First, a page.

Defendant Xcel filed a motion to dismiss for failure to state a claim, arguing that
Plaintiff’s alleged facts are insufficient to state a plausible claim for relief. 2 R. Doc. 17 at 1. In
particular, Xcel avers that Plaintiff brings suit for breach of a contract to which it is not a party
and for which there can be no assignment of benefits. R. Doc. 17 at 1. Xcel argues that the
contract does not identify Plaintiff as a beneficiary of the contract or a party with any rights
under it. R. Doc. 17-1 at 2. Defendant further alleges that the agreement between PHG and
Plaintiff failed to assign any rights to the HVAC contract from PHG to Plaintiff, and that such an
assignment is not allowed under Louisiana law. R. Doc. 17-1 at 2.
Defendants submitted two motions to dismiss – one in response to the original complaint and the other in
response to the supplemental complaint. Defendants’ motions are virtually identical, save for the inclusion of the
additional parties. R. Docs. 17, 35.
a. Federal Rule of Civil Procedure 12(b)(6)
Federal Rule of Civil Procedure 12(b)(6) allows a party to file a motion to dismiss for
“failure to state a claim upon which relief can be granted.” When a court considers a motion to
dismiss under Federal Rule of Civil Procedure 12(b)(6) “well-pleaded facts are viewed in the
light most favorable to the plaintiff, but plaintiff must allege facts that support the elements of
the cause of action in order to make out a valid claim.” City of Clinton, Ark. v. Pilgrim’s Pride
Corp., 632 F.3d 148, 152 (5th Cir. 2010) (citing Bell Atlantic Corp. v. Twombly, 550 U.S. 544,
555 (2007)). “To avoid dismissal, a plaintiff must plead sufficient facts to ‘state a claim to relief
that is plausible on its face.’” Gentilello v. Rege, 627 F.3d 540, 544 (5th Cir. 2010) (quoting
Twombly, 550 U.S. at 570). A court “do[es] not accept as true conclusory allegations,
unwarranted factual inferences, or legal conclusions.” Plotkin v. IP Axess Inc., 407 F.3d 690, 696
(5th Cir. 2005).
b. Louisiana Contractual Interpretation
“The words of a contract must be given their generally prevailing meaning.” La. Civ.
Code. art. 2047; see also Cadwallader v. Allstate Insurance Company, et al., 2002-1637 (La.
6/27/03), 848 So.2d 577, 580. “When the words of a contract are clear and explicit and lead to no
absurd consequences, no further interpretation may be made in search of the parties’ intent.” La.
Civ. Code. art. 2046. “When interpreting a contract, the court must discern the parties’ common
intent.” Cadwallander, 8848 So. 2d at 580. “Where the terms of the contract are clear and
explicit and do not lead to absurd consequences, no further interpretation may be made in search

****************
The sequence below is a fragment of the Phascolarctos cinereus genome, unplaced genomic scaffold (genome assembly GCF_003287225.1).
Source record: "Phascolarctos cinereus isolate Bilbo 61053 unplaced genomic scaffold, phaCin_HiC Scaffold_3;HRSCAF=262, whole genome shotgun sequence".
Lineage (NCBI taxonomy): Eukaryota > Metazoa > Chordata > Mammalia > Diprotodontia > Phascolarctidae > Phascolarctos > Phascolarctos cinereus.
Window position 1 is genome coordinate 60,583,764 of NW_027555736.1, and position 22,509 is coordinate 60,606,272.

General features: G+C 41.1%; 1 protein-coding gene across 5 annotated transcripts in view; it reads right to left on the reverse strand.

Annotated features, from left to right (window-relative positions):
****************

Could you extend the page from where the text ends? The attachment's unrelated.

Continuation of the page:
of the intent of the parties.” Id. “‘[W]ords of a contract must be given their generally prevailing
meaning,’ but ‘[w]ords of art and technical terms must be given their technical meaning when
the contract involves a technical matter.’” Id. (quoting La. Civ. Code. art. 2047) (alterations in
original). “Each provision in [the] contract must be interpreted in light of the other provisions so
that each is given the meaning suggested by the contract as a whole.” La. Civ. Code. art. 2050.
Defendant Xcel argues that dismissal is required for three reasons. First, Xcel avers that
the HVAC contract is “strictly personal,” and thus its assignment is prohibited under Louisiana
law. R. Doc. 17-2 at 3-4. Second, Xcel contends that because the contract could not be assigned,
Plaintiff’s claims are precluded by the subsequent purchaser doctrine. R. Doc. 17-2 at 5. Third,
Xcel avers that the case must be dismissed because Plaintiff’s complaint failed to include proof
of the assignment from PHG. R. Doc. 17-1 at 2. However, Xcel’s argument is untenable because
the HVAC contract is not strictly personal. Thus, the contractual rights could be assigned to
CEIP, and if they were, the subsequent purchaser doctrine is irrelevant. Regarding whether the
contractual rights were in fact assigned, Plaintiff’s complaint includes sufficient facts to bring the
a. The HVAC Service Contract Was Not Strictly Personal Because It Did Not
Require Xcel’s Unique Skills, Nor Was It for Supreme Bright’s Exclusive
Under Louisiana Civil Code Article 1984, contractual rights and obligations are heritable
and assignable unless the law, terms, or nature of the contract preclude assignment. Strictly
personal contracts, which involve a “performance [that] can be enforced only by the obligee, or
only against the obligor,” are unassignable. La. Civ. Code art. 1766. Under Article 1766, an
obligation is presumed to be strictly personal when it requires the special skills or qualifications
of the obligor, or when the performance is intended for the exclusive benefit of the obligee.
However, the Louisiana Civil Law Treatise emphasizes that the parties’ intent and the nature of
the performance are more indicative of whether the contract is strictly personal than rigid